Learning maths is supposed to be a pretty important thing to do. Counting is important, multiplying is important and percentages are important. But calculus…how important is that? Is it really necessary for us to learn about calculus, trigonometry, algebra and all those other things that most of us are never again going to use in their life? I mean, I’m a scientist and I haven’t used calculus since first year uni.
But just because I don’t use it directly, doesn’t mean it’s not worth studying. Here’s why
My life as an actor
Calculus is a branch of mathematics that is all about mapping change. You get a series of mathematical equations that come together to tell you how things change over a period of time.
It’s used by loads of industries. Economists use it to predict maximum profits through calculation of future costs and revenue and it’s (supposed) to be used by scientists in population dynamics and particle physics.
But even with all these undoubtedly important uses, how many of us are really going to be motivated to study it in the hopes that one day, we might somehow, be roped into an industry where we just might have to perhaps pretend to know how to do some sort of semblance of calculus? Good point, why indeed?
When I was in high school, there was a large part of me that knew I was probably going to become either a mathematician or a scientist. But with all that, I still decided to take up Drama Studies. If you think about the rationale of studying something just for a direct benefit, my choice to take up drama was a pretty stupid one.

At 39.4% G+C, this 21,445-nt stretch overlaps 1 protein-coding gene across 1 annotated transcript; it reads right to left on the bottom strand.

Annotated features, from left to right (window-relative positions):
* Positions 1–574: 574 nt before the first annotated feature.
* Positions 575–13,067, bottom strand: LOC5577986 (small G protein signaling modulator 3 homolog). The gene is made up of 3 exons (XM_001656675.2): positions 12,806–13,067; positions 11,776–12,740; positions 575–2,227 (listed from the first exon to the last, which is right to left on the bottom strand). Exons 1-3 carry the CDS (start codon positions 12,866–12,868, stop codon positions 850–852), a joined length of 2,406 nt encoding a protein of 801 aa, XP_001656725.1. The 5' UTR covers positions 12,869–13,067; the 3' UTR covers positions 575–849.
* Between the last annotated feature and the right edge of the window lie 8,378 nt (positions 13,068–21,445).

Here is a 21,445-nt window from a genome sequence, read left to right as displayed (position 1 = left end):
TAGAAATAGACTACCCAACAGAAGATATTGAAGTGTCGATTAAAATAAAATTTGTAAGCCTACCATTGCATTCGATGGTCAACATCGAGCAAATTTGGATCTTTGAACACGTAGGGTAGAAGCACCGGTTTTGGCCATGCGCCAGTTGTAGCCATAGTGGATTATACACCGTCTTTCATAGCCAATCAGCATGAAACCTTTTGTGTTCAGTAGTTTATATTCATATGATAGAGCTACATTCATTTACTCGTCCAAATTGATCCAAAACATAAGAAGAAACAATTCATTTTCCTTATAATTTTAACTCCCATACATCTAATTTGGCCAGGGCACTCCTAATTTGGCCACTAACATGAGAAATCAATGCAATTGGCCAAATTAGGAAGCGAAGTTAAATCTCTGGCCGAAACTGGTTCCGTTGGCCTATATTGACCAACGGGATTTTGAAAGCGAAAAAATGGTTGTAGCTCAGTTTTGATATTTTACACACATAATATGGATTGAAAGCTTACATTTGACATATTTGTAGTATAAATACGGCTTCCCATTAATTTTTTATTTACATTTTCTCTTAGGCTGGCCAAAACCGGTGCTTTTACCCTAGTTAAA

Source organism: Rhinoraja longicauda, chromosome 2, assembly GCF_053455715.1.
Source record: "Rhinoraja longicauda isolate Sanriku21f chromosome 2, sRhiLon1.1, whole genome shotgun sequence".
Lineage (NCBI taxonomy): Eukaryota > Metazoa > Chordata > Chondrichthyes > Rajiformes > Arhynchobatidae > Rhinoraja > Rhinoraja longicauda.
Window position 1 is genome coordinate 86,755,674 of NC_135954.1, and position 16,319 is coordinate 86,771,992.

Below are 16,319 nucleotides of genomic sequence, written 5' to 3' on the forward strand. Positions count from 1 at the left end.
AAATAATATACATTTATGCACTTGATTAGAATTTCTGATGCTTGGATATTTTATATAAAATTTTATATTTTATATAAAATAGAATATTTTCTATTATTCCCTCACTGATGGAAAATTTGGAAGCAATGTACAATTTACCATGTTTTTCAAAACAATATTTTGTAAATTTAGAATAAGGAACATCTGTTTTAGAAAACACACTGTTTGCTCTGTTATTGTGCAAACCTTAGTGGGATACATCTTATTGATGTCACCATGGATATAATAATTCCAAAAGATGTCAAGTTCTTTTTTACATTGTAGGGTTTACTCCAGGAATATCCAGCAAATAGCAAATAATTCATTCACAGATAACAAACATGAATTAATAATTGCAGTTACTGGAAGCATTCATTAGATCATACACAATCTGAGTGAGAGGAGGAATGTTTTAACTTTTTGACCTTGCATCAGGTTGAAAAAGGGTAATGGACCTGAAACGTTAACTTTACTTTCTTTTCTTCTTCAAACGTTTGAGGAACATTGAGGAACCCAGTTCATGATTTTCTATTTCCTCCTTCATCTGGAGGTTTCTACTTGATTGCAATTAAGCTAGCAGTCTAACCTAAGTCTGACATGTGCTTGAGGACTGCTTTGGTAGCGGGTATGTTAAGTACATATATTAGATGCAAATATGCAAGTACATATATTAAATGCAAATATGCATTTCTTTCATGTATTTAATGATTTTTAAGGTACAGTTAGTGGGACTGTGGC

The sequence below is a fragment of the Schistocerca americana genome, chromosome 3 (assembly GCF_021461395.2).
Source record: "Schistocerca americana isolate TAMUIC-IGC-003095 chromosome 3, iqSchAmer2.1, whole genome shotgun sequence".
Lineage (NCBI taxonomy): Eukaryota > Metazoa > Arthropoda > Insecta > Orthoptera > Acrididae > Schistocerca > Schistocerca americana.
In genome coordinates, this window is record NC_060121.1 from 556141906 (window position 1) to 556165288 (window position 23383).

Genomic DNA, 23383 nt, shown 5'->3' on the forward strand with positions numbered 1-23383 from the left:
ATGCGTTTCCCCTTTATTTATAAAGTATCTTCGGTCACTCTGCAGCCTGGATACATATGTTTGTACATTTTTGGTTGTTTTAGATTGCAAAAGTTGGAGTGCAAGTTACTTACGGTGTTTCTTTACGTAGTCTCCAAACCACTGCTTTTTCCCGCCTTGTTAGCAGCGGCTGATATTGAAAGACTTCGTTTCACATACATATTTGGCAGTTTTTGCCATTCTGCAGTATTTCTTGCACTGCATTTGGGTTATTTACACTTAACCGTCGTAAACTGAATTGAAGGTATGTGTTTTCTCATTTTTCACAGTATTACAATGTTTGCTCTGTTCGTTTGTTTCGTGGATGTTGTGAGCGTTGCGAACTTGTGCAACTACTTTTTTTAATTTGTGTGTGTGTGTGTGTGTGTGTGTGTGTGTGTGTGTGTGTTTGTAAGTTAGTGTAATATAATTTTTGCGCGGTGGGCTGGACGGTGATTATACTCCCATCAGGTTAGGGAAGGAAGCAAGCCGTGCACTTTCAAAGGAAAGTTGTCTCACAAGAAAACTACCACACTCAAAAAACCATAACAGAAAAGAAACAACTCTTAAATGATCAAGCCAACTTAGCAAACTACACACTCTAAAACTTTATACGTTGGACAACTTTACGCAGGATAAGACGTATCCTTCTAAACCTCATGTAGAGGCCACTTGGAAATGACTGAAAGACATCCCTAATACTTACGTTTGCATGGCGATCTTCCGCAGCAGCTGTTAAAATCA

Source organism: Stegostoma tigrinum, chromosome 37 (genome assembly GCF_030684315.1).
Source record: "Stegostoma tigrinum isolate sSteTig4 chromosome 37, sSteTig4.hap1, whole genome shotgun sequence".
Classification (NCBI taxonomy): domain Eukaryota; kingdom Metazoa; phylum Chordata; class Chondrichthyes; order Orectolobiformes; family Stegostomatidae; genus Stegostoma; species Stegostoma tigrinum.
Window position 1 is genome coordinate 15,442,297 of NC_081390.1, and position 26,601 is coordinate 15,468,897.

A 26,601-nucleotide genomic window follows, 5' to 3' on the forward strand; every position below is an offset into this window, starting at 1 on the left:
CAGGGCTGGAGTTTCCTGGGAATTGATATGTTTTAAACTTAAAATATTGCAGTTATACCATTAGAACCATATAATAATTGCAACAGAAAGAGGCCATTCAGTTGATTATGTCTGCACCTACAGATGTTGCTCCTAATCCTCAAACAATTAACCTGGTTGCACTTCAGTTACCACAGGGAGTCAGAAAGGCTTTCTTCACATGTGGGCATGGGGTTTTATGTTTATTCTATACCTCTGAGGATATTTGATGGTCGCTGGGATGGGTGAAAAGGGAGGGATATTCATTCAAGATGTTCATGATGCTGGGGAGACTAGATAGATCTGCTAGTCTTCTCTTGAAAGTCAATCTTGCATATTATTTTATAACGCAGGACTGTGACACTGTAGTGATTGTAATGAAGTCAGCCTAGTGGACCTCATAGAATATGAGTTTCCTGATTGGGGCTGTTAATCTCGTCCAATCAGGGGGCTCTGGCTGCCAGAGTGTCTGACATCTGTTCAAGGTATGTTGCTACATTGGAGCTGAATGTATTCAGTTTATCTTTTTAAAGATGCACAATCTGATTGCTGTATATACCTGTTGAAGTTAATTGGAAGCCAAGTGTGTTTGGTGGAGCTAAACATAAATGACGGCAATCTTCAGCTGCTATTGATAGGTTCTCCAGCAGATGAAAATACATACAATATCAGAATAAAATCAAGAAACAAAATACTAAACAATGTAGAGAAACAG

I was never going to become a professional actor and therefore, the years spent doing voice lessons, stage craft and getting in touch with my emotions was useless. But I don’t regret them. Through drama, learning the art of communication and understanding how to portray emotion has been integral to my life today.
Skills, no matter what sphere they are learnt in, are transferrable. When I was in drama class, I learnt how to do many things with my voice and body language. I learnt how to annunciate words correctly, project my voice over long distances, and make people believe what I wanted them to believe. Of course, I didn’t exactly perfect any of those things, but they set me on an interesting trajectory.
I didn’t know it back then, but what those lessons really taught me, was how to be an effective communicator. I learnt how to be confident in front of a large group of people, I learnt how to be a public speaker, I learnt how to be convincing and I learnt how to talk to different types of audiences. It even taught me how to be creative as a scientist, something that’s not often discussed.
The one thing people say about scientists is that they don’t know how to communicate like, good and stuff. Some scientists struggle even to talk to their own peers. Had I never studied drama in high school, I may never have developed the communication skills or the confidence that I have today.
Thinking by numbers